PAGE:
NASA eyes 3D-printing tech to cut cost of powering heavy rocket
NASA is relying on 3D printed technology to help boost the Space Launch System rocket.
AS NASA builds its most powerful rocket, the Space Launch System (SLS), the US space agency is testing engines with 3D-printed parts to cut costs of powering the heavy-lift rocket. A major milestone towards that end was achieved this month when engineers successfully hot-fire tested an RS-25 rocket engine with a large 3-D printed part, the US space agency said on Friday.
The 3-D printed part, called the pogo accumulator, is a beachball-sized piece of hardware that acts as a shock absorber by regulating liquid oxygen movement in the engine to prevent the vibrations that can destabilise a rocket’s flight, NASA said. By 3-D printing the hardware, more than 100 welds were eliminated, reducing costs by nearly 35 per cent and production time by more than 80 per cent.
Initial reports show the 3-D printed hardware performed as expected, opening the door for more components scheduled for future tests, the US space agency said. The test was part of the SLS Programme’s RS-25 affordability initiative – a collaborative effort between NASA and industry partner Aerojet Rocketdyne of Canoga Park, California, to reduce the engine’s overall production costs while maintaining performance, reliability and safety.
“As we build future RS-25s, NASA and our partners are taking advantage of innovative manufacturing techniques, including additive manufacturing, or 3-D printing, to make the engines more affordable,” said Andy Hardin of NASA’s Marshall Space Flight Center in Huntsville, Alabama. “3-D printing is revolutionising manufacturing, and the pogo accumulator is the first of many components that can be built more quickly and less expensively,” Hardin said.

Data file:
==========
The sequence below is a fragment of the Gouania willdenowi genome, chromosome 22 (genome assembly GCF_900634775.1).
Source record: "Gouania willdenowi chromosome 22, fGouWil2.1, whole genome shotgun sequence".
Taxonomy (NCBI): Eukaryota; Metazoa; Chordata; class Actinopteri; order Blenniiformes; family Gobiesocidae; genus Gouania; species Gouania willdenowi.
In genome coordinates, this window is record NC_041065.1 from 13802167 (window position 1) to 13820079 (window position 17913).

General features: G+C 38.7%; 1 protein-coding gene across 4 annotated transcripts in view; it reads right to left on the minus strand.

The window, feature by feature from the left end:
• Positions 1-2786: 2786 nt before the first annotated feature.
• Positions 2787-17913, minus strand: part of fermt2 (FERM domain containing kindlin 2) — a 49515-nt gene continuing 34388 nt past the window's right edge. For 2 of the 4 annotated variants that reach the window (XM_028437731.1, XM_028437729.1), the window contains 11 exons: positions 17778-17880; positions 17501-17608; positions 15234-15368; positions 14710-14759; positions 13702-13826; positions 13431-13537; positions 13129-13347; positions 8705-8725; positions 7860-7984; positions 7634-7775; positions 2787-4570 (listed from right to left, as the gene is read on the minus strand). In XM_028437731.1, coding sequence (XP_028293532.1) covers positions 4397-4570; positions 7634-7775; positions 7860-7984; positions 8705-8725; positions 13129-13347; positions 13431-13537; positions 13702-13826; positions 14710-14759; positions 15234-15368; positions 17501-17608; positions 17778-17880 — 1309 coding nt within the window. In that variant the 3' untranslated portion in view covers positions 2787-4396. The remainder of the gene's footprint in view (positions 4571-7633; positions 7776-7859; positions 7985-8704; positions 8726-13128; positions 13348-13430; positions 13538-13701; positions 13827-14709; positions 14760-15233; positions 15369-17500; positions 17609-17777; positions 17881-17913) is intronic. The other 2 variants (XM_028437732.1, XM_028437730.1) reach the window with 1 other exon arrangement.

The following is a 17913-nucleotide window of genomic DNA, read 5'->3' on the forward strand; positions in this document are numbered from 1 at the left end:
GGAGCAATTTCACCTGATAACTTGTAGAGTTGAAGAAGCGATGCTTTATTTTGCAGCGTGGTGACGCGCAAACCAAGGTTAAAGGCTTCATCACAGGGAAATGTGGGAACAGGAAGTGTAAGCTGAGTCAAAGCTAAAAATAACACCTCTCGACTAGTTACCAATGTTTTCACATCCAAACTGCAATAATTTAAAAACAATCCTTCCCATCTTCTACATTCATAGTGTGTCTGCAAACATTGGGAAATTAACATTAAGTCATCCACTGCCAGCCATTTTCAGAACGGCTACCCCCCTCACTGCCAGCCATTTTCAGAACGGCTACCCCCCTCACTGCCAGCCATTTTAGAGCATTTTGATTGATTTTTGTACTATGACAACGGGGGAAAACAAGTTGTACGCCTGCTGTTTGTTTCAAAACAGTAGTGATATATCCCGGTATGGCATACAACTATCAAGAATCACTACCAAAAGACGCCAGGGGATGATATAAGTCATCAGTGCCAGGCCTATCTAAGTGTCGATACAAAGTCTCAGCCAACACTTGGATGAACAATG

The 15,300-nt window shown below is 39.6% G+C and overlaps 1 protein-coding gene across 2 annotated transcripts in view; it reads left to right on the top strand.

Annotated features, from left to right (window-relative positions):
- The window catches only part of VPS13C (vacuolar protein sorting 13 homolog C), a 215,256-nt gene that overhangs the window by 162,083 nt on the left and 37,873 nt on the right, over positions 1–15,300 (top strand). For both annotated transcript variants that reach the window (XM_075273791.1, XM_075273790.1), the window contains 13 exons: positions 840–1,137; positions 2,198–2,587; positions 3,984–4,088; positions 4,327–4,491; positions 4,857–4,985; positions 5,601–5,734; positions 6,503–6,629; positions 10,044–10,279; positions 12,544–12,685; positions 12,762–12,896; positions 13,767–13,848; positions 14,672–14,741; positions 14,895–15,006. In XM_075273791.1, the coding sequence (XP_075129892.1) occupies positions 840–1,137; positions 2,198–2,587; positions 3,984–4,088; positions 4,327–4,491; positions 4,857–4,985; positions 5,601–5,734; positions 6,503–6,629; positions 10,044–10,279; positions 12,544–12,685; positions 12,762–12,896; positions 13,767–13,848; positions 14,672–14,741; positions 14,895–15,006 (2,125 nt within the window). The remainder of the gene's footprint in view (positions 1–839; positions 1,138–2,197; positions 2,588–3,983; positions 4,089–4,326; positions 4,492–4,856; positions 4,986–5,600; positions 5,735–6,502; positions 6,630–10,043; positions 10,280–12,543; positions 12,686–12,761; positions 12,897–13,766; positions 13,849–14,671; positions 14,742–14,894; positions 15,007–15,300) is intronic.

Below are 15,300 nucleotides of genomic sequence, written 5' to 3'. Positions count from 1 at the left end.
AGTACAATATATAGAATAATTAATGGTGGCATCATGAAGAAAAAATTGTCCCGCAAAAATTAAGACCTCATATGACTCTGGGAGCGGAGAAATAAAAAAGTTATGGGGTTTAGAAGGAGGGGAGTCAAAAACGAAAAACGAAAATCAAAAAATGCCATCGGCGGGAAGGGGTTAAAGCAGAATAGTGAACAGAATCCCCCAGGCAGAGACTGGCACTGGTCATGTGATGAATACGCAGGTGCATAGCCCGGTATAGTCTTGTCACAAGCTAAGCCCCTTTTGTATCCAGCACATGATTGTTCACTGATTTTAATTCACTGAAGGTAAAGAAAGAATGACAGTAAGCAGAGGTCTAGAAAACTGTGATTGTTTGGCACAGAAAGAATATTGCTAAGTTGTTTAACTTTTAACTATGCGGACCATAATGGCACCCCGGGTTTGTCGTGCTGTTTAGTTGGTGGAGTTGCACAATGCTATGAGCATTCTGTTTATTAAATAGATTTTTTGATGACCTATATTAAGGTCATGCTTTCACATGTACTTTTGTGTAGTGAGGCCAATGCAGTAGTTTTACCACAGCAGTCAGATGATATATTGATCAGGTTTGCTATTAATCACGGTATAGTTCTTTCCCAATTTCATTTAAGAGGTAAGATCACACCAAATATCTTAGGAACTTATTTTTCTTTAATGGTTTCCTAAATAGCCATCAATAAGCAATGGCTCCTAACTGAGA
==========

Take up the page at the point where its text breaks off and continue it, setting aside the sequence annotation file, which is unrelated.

To minimise the costs of developing SLS, NASA selected the RS-25 engine. “With modern fabrication processes, including additive manufacturing, the ‘next generation’ of the RS-25 will have fewer parts and welds, reducing production time as well as costs,” said Carol Jacobs, RS-25 engine lead at Marshall.
“Reducing the number of welds is very important,” she said. “With each weld comes inspections and possible rework. By eliminating welds, we make the hardware more reliable and the process much more lean and efficient, which makes it more cost-effective,” Jacobs said. The SLS Program has ordered six new engines to be built by Aerojet Rocketdyne for future flights.
The test conducted on December 13 was the first in a series of four tests designed to evaluate the operation of the 3-D printed pogo accumulator, and the first in the series to certify the next generation of RS-25 engines. The new, pogo accumulator will be included on all tests moving forward, NASA said.
“Future tests will incorporate more and more 3-D printed components, with each test series building on the previous tests,” said Hardin. The first SLS flight is scheduled to take place no earlier than 2019, but NASA recently stated that this launch could be pushed back to 2020 depending on the manufacturing and production schedule, Space.com reported.
This flight will use SLS to send an un-crewed Orion spacecraft around the moon and back to Earth. A crewed mission will follow later, in the 2020s.